Potential for Finicky to be utilized as a finishing bin. But WF360 would be unable to process the capacity alone from the other two bins monthly yields of six to seven gallons.

Plan C
-Three Bin Policy –
Continue to maintain the “As it Was” Status Quo three bins in a constant competitive state. And finish the castings in five gallon buckets.

What do you’all think?

Views: 143

Comment by Peter Barnard on July 7, 2011 at 7:59pm
Maybe get another barrel, and forget about the WF and the COW  :)
Comment by Sue on July 7, 2011 at 8:24pm
I second that, Peter.
I got rid of my WF. The worms there got thinner & thinner. That system is very finicky indeed.
Some people on this site are doing very well with their WF, though. Wonder what we're doing wrong.
Comment by Sharon Hollars on July 8, 2011 at 12:44pm
Does COW dry out quickly or is it just easier to drain leachate?  Is that why you proposed Plan A?  If WF dries faster, I would do COW and WF reversed from Plan A.  Use WF to dry, then COW to finish.  Sounds like BB has shown itself superior in every way, lol!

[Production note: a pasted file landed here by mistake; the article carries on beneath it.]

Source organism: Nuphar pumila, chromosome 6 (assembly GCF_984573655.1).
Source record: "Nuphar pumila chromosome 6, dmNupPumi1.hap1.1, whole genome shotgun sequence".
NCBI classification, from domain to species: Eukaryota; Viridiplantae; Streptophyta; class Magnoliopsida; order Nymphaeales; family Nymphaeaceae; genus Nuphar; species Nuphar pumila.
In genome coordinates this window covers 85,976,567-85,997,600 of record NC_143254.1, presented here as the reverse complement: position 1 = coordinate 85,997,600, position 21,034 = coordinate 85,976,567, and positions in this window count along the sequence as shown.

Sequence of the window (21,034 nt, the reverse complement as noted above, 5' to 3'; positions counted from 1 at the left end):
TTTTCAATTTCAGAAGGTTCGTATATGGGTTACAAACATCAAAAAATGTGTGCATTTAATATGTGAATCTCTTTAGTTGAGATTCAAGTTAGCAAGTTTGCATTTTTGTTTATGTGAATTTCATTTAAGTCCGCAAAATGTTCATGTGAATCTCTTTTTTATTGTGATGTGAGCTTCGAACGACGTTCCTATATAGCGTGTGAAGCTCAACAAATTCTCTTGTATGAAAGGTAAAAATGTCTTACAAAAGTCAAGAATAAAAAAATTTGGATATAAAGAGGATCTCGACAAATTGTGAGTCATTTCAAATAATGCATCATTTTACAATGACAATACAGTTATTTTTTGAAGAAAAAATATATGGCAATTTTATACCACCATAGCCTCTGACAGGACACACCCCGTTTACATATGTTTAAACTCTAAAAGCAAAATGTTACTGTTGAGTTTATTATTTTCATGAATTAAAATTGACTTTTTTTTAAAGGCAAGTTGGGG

Comment by Sue on July 8, 2011 at 3:08pm
I think the reason why WF is finicky is due to the limited dimensions of the trays. But then again even at that "limited" size I had difficulty to get proper airation in there.

I'm much happier with my DIY RMs and FT in regards to VC performance and population increase. It's just that I cannot put these in a corner in my kitchen and as a result I cannot play with my worms whenever I passed by, LOL. Maybe this is the reason of the bad performance, that's a possibility, hehe.
Comment by Philip Vanderhoofven on July 8, 2011 at 4:44pm

I'm going to keep my eyes out for another barrel, Peter - thats a great idea that I hadnt considered -